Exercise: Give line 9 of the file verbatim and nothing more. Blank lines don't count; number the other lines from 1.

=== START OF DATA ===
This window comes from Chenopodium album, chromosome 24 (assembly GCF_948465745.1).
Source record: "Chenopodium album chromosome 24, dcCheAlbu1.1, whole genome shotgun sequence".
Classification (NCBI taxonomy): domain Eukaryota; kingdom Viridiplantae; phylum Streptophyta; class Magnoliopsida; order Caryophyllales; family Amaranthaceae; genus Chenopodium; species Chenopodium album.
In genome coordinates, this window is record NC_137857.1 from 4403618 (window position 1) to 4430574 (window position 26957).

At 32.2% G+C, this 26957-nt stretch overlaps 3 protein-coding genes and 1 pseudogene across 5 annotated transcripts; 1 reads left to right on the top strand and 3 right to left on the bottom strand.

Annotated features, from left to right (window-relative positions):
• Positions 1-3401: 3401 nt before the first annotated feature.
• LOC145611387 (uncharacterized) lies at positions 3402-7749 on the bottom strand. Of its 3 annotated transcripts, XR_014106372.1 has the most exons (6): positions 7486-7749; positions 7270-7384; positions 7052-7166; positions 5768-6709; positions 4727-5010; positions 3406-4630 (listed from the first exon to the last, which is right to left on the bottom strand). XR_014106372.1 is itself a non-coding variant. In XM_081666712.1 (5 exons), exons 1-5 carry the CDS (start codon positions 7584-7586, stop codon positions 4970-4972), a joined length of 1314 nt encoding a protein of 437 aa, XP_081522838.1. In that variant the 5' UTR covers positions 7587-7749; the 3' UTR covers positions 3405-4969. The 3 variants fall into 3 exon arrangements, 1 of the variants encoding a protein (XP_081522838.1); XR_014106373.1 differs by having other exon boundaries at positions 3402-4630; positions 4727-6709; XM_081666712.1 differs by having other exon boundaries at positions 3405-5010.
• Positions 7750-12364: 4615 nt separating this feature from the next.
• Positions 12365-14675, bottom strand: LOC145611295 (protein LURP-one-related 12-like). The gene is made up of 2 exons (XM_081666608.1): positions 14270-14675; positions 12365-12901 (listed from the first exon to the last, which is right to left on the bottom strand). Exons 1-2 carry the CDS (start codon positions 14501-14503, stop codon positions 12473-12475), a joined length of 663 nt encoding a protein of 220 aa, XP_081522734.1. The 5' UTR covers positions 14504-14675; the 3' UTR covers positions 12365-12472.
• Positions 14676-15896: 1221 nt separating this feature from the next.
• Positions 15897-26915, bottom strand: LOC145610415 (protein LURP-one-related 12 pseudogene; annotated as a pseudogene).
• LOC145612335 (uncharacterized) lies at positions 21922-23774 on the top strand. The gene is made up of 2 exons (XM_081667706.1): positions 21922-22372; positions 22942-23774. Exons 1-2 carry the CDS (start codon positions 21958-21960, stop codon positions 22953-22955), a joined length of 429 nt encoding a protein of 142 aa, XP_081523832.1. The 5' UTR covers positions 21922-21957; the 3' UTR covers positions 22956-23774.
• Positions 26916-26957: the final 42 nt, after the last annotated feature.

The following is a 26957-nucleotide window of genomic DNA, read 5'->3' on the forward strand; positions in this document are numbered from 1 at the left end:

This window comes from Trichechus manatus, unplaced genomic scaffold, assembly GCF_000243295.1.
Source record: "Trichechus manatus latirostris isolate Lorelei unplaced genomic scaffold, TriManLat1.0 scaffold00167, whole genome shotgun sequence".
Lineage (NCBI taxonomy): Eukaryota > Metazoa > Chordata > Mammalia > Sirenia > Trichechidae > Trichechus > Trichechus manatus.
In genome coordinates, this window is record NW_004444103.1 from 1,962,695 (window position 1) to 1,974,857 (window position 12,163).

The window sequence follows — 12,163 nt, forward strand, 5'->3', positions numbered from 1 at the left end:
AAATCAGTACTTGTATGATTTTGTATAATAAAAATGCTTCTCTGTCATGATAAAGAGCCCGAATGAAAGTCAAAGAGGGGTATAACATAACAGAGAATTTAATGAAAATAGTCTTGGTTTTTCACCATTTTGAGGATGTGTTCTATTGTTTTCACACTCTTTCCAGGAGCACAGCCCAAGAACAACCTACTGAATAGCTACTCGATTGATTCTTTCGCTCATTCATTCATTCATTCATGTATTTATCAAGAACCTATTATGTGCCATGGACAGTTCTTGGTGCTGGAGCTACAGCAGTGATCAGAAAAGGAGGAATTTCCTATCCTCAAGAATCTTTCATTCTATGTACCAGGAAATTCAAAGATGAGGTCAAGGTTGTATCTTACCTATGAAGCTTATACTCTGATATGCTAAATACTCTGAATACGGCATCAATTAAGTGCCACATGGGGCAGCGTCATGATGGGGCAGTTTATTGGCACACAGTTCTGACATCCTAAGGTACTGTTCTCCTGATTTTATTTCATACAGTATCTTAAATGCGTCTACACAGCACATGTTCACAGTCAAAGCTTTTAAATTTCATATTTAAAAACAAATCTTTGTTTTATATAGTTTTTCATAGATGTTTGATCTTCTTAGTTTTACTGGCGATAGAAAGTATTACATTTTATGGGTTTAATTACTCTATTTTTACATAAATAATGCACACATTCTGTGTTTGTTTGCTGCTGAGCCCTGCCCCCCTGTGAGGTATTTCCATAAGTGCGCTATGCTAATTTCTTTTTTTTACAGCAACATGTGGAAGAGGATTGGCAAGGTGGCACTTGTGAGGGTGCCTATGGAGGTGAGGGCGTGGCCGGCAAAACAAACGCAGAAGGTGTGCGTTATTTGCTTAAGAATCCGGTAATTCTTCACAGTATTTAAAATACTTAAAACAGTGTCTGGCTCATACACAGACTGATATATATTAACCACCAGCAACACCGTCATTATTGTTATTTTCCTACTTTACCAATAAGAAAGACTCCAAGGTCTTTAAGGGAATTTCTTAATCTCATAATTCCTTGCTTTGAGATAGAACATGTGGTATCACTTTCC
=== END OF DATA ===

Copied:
• Positions 7750-12364: 4615 nt separating this feature from the next.